Among the many studies that have come out in the last two years regarding post viral complications, an interesting focus has been the role of viral infections and hair loss. While hair loss is seen as a cosmetic issue, many body systems are at play in this complex mechanism of action.
Described as acute telogen effluvium, post viral hair loss typically occurs 3 months after the stressful event that causes hair shedding and can last up to 6 months. What was interesting was that male patients have a higher risk of hair fall due to infection than female patients and that the more hair fall experienced by men was attributed to their higher androgen levels. The researchers went on to hypothesize that since testosterone seems to suppress the immune system, that individuals with higher levels of the male hormone such as in PCOS experience more hair fall and may be more susceptible to infection.
The mechanism of hair loss in the context of post viral infection seems to rest on the shoulders of DHT, a sex hormone created from testoterone. DHT binds to a receptor called androgen receptor activator. This receptor is found in higher levels in different ethnic groups. The working theory is that those with a higher levels of this receptor are more likely to have hair loss and also more likely to be susceptible to viral infections. Scientists hypothesize that a potential treatment for viral infections may actually be with the treatment of anti-androgens.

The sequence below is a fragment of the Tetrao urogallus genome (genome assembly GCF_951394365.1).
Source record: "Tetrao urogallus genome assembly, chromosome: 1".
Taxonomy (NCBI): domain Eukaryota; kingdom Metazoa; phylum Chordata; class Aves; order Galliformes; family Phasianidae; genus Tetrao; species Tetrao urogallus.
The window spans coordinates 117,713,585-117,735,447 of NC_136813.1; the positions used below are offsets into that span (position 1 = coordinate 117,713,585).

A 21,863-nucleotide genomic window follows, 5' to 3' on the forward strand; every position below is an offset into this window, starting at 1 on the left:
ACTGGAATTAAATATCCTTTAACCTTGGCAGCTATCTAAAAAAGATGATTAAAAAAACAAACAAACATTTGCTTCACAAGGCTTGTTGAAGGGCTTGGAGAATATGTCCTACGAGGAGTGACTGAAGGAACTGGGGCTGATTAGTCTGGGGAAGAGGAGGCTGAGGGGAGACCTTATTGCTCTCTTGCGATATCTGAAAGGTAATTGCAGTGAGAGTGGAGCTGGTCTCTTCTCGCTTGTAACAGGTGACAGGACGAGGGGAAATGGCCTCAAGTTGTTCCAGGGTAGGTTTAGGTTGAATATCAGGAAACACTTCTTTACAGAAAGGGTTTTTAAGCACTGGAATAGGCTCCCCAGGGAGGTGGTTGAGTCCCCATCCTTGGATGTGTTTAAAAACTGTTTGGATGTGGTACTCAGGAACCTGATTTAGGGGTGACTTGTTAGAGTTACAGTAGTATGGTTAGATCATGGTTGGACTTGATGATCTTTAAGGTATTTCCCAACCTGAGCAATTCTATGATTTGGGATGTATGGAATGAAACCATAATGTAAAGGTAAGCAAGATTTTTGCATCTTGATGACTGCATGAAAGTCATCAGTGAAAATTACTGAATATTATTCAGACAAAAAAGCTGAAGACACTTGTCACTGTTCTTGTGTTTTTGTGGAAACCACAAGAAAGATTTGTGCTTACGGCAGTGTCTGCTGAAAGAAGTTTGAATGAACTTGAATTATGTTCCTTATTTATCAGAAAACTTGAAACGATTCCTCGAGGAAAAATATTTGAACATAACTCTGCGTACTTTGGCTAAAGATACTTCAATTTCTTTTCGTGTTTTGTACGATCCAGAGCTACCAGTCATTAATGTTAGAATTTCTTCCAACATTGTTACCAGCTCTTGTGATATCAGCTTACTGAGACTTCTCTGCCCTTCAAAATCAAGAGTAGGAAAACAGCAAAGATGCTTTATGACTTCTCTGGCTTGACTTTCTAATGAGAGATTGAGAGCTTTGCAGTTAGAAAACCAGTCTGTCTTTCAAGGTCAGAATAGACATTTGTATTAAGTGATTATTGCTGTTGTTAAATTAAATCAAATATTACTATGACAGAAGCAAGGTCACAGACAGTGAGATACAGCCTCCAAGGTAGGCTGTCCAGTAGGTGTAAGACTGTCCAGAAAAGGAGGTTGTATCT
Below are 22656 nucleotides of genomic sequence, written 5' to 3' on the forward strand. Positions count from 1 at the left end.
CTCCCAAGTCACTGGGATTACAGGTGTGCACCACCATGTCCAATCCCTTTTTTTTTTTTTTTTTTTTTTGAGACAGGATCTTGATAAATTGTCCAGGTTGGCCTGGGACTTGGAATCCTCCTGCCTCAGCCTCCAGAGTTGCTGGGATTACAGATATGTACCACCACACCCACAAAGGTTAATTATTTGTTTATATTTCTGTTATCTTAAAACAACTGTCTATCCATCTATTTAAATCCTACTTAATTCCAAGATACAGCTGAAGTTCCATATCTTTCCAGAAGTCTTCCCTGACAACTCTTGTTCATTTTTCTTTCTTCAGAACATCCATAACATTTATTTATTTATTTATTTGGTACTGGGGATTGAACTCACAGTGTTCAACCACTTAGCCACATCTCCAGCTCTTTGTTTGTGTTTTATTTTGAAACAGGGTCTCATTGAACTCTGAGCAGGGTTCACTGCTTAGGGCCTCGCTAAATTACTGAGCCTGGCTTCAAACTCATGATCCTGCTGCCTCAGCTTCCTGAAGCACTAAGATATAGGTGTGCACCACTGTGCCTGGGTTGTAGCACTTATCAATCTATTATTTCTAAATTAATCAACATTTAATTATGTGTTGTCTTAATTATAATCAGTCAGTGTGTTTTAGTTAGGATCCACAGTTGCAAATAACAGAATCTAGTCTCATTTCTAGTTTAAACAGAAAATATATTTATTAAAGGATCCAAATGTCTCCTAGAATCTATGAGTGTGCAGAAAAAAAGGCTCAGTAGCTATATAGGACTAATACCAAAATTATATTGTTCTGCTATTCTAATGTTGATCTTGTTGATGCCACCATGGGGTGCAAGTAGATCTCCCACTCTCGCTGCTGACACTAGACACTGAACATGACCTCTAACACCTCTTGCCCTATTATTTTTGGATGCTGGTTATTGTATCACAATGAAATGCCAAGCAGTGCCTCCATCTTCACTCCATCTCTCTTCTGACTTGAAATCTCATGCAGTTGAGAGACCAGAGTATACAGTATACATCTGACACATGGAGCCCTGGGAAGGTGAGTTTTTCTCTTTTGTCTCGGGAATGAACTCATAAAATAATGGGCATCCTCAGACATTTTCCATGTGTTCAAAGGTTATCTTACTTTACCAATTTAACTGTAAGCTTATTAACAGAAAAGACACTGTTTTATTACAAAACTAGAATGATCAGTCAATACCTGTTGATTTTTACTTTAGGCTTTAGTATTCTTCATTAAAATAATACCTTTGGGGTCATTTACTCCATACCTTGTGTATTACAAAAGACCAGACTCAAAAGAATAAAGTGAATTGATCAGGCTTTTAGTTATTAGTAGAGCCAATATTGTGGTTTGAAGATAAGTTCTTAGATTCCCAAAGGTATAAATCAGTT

So what do we do with all this information? Well, viral infection or not, hair loss is something that is experienced by many men and women. For women, higher androgens can be linked to insulin resistance. The treatment for insulin resistance in the early stages rests on improving metabolic health. Increasing nutrition, counting net carbs, decreasing calories and intermittent fasting are strategies for improving insulin resistance in the early stages.
In conclusion, perhaps an association between post viral infections and hair fall could actually help us identify those with high androgens in those that this underlying issue may not be as easy to detect.